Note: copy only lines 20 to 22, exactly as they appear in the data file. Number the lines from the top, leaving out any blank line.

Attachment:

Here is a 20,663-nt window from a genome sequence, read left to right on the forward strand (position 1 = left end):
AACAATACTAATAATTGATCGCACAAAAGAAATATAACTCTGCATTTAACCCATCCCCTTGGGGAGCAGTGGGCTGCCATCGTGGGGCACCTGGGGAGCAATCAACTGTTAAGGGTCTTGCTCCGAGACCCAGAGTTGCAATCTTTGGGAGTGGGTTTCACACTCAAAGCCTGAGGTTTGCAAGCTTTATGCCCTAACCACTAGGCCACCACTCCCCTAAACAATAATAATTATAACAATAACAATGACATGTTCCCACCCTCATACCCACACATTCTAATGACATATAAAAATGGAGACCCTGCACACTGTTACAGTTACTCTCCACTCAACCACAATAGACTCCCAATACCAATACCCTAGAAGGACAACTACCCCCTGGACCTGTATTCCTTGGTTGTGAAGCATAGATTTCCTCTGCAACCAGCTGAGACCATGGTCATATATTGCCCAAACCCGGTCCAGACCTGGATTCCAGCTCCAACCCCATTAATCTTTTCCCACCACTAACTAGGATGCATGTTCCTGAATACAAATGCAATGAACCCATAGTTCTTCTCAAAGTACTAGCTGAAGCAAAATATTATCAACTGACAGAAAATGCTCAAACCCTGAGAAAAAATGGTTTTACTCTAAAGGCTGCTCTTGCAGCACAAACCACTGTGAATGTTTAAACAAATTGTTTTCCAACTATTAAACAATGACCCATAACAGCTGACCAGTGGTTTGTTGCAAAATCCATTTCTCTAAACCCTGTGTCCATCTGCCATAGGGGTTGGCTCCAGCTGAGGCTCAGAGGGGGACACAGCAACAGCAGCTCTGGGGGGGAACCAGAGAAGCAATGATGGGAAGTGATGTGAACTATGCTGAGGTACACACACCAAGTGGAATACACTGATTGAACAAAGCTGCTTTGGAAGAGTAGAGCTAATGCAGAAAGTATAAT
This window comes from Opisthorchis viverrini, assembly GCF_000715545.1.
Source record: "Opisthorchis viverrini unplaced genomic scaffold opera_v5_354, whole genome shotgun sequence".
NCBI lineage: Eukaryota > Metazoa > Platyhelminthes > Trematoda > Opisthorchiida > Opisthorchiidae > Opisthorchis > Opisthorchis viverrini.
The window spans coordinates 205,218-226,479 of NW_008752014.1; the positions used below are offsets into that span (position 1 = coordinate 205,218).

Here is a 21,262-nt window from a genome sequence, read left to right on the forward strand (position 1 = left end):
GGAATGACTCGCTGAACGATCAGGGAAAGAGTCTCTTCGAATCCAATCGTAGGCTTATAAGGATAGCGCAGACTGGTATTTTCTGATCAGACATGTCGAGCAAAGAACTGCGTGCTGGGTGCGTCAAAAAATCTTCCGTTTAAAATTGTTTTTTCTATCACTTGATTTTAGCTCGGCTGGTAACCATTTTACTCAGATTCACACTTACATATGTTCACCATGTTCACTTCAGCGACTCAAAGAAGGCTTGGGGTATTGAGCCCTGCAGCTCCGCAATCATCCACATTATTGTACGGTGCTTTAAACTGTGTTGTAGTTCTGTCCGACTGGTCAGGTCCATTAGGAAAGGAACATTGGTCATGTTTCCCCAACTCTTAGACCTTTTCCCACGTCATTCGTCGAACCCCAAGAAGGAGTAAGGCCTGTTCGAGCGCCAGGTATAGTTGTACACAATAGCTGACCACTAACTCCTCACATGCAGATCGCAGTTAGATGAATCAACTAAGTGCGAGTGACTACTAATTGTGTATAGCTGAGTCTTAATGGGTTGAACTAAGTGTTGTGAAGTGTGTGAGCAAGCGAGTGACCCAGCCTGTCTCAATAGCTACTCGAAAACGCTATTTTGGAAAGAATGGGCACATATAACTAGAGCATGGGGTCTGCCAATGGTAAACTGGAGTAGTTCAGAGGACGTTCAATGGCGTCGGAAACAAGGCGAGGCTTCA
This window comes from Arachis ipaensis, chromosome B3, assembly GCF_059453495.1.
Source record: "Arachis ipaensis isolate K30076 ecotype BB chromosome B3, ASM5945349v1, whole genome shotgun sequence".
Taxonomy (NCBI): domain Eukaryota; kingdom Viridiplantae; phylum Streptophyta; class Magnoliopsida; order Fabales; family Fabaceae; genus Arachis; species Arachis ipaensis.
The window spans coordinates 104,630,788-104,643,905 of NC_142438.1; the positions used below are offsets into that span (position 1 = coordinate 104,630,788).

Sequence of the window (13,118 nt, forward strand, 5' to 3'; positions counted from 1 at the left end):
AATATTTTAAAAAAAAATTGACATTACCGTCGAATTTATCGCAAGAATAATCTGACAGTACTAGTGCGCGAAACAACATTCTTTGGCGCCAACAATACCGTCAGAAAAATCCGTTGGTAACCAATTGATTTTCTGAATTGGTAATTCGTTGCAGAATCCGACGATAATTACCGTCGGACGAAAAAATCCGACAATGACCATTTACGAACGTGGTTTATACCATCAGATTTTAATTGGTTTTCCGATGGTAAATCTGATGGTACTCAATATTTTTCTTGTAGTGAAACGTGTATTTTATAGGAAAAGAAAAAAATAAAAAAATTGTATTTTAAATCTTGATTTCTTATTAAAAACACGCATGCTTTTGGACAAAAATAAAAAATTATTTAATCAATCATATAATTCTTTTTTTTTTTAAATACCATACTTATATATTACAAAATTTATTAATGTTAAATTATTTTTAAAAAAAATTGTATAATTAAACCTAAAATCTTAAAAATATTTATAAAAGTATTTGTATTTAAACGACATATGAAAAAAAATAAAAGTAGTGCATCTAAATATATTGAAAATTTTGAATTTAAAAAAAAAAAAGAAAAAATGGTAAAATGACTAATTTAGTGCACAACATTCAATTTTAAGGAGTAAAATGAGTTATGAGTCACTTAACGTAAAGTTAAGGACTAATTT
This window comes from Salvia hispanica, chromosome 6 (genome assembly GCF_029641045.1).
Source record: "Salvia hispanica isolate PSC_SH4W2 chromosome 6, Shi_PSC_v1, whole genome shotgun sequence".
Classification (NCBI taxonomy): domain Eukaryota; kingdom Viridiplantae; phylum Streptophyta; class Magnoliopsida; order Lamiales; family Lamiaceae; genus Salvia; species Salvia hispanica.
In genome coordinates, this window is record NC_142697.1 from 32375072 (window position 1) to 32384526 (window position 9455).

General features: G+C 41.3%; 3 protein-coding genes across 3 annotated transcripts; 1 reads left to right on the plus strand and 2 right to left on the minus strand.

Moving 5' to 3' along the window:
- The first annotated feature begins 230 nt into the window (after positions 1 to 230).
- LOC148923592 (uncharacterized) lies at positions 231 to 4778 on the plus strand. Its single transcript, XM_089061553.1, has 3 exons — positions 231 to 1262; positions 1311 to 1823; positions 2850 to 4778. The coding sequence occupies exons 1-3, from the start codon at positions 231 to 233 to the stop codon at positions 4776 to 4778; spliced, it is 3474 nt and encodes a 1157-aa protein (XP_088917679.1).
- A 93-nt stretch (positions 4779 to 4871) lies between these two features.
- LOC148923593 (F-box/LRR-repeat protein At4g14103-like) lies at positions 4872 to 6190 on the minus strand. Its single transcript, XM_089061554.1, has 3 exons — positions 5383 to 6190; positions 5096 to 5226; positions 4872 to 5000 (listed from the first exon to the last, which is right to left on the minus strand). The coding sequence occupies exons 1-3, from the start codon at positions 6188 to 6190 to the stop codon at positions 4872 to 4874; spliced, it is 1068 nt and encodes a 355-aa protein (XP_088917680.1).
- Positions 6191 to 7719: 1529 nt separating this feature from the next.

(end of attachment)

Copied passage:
Moving 5' to 3' along the window:
- The first annotated feature begins 230 nt into the window (after positions 1 to 230).
- LOC148923592 (uncharacterized) lies at positions 231 to 4778 on the plus strand. Its single transcript, XM_089061553.1, has 3 exons — positions 231 to 1262; positions 1311 to 1823; positions 2850 to 4778. The coding sequence occupies exons 1-3, from the start codon at positions 231 to 233 to the stop codon at positions 4776 to 4778; spliced, it is 3474 nt and encodes a 1157-aa protein (XP_088917679.1).